For as long as I live, I will always associate Crater Lake National Park with rebirth. You see, in 2017, I suffered a brain aneurism that required surgery. As you can imagine, that took me out of commission for a little while — but I was determined to recover in time for a trip to Crater Lake with my friends.
That trip was such a powerful motivator in my healing process. Of course, I didn’t do any major hikes while I was there, but just getting there and seeing the tremendous natural beauty, felt like a conclusion to that chapter of my life and the beginning of a fresh start.
It’s just one of many meaningful park experiences I’ve had during my life. As a child, my parents always took us on a two-week vacation, and often to a national park. During high school, my family ventured west of the Mississippi on our first visit to the parks in the west. We went to Grand Teton National Park and Yellowstone National Park and loved every minute. My special affinity for the Rocky Mountain region had begun!
It was during that trip that I developed a lifelong reverence for the national parks. Many years later, I still visit at least one new park each year. And I’m grateful that my 81-year-old father is able to join me sometimes — to experience the splendor and beauty of our country.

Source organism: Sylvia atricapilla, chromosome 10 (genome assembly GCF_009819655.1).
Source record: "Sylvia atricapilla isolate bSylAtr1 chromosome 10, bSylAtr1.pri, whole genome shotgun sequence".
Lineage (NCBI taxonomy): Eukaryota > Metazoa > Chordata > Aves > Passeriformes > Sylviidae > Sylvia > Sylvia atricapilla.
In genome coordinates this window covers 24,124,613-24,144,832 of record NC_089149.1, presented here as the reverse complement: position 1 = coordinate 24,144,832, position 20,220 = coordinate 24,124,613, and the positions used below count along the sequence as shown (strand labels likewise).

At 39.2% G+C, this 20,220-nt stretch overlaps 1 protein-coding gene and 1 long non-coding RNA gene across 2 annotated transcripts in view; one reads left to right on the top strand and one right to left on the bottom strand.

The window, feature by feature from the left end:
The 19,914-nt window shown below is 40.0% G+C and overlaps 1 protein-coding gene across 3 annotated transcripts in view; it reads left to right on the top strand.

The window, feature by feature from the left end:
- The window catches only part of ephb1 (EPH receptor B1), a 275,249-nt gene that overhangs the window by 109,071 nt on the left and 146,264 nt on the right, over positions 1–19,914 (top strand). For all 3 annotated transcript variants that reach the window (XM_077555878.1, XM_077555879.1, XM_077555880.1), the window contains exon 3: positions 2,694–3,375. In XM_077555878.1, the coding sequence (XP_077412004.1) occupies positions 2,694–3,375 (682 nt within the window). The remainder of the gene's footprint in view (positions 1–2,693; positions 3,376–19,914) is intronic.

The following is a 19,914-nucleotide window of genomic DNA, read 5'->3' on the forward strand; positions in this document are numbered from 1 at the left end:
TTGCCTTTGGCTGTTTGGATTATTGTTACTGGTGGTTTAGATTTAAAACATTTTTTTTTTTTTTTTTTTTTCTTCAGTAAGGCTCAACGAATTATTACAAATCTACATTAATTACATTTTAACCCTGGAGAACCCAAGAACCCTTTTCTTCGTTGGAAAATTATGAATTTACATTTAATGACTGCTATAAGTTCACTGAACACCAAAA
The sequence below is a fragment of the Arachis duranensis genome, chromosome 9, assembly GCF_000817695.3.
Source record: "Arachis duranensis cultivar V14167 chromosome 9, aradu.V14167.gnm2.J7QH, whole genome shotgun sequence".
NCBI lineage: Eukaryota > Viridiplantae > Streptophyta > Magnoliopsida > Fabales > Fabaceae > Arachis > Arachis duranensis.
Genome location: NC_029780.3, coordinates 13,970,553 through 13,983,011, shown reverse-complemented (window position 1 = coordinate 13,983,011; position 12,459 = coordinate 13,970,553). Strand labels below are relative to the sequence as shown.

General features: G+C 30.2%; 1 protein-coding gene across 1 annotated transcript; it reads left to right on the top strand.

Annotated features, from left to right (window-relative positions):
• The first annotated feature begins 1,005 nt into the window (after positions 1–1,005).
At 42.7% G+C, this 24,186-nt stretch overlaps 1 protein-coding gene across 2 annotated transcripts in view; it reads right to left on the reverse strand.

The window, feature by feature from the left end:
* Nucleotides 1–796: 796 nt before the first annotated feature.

Now more than ever it is important to support our national parks. These beautiful places allow exploration in the fresh air while staying distanced. I volunteer at Indiana Dunes National Park, and while all park activities were shut down during the COVID-19 pandemic, the trails were still open. During a time that felt anything but normal, I found such a sense of comfort by being able to hike some of the trails I know best.
It is a pivotal time in our nation’s history. And as a higher education administrator, knowledge is my life’s calling. The historic places that preserve the legacies of Martin Luther King, Harriet Tubman, and Booker T. Washington are important for all Americans to visit so that we can move forward as a nation. I am so glad that the National Park Foundation continues to fund the preservation of these important pieces of American history.
Because of my love for the parks, supporting the National Park Foundation has always been a priority. After my health issues, I did a lot of thinking about what matters to me. I decided that in addition to leaving money for my nieces and nephews, I wanted my legacy to be about preserving the parks. I have included the Foundation in my will so that people will continue to be able to connect with nature in our parks for generations to come. I want my nieces and nephews and other Americans to have a lifetime of enjoyment in the national parks, just as I have. That’s a legacy I can be proud of.